A stroke is a sudden and shocking event that can affect every part of your life. It's normal to feel frustrated and overwhelmed after your stroke but it's important to get the support you need to help you deal with these emotions.
Talk to someone
Talking to someone you trust, such as a family member or a friend, can help. They may be able to help get you the support you need.
If you don't feel comfortable talking to family or friends about your emotions and would rather talk to someone you don't know, you could talk to your GP or call 111 and speak to someone from the NHS.
There are also a number of free helplines available for those who are experiencing suicidal thoughts.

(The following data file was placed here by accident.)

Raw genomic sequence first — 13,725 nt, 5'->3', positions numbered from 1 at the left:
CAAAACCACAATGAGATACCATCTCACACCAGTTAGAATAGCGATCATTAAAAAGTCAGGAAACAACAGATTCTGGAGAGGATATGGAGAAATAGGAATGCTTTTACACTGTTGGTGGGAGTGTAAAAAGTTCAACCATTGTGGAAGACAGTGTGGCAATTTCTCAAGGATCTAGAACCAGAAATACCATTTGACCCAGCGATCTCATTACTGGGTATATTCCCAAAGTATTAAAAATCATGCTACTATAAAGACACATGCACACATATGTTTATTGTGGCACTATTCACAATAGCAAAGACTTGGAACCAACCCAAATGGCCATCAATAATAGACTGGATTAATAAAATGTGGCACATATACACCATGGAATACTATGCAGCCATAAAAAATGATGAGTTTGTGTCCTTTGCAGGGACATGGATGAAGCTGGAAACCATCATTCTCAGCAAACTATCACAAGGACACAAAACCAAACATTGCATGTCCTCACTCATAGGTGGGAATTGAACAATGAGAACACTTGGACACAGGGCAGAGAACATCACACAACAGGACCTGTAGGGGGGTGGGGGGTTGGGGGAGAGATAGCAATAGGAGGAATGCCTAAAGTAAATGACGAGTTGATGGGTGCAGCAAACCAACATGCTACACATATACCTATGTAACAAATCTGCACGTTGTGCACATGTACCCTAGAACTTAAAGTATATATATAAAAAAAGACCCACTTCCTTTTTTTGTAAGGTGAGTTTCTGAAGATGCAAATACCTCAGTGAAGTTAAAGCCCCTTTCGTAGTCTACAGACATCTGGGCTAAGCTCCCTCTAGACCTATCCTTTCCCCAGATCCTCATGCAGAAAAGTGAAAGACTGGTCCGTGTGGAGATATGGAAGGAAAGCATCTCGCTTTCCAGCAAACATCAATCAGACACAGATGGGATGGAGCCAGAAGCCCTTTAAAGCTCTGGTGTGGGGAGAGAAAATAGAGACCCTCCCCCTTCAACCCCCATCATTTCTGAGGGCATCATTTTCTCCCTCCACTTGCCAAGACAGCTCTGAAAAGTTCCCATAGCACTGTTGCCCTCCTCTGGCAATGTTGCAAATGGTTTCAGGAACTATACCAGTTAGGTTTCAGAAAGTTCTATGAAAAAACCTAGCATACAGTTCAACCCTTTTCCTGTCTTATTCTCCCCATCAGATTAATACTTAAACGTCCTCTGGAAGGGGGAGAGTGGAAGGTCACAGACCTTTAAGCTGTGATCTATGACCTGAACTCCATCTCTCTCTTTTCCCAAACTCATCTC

Contact a helpline
If you're having suicidal thoughts of any kind, it's important to talk to someone. Phone one of the helplines below - help is available now.
- Call 116 123.
- Email firstname.lastname@example.org.
- Available for everyone.
- Call 0800 58 58 58 (open 5pm to midnight every day).
- Talk to someone on their webchat (open 5pm to midnight every day).
- For men.
- Call 0800 068 41 41 – (open Monday to Friday 10am to 10pm, weekends 2pm to 10pm, bank holidays 2pm to 5pm).
- Text 07786 209697.
- Email email@example.com.
- For people under 35.
- Call 0800 1111 (the number won't show up on your phone bill).
- For children and young people under 19.
- Call 0800 470 80 90.
- For older people.
Worried about someone else?
If you're worried about someone, try talking to them. Just listening to them and taking what they say seriously can be helpful.
The Samaritans provide help with having a difficult conversation.
Find out more about how to support someone who is having suicidal thoughts.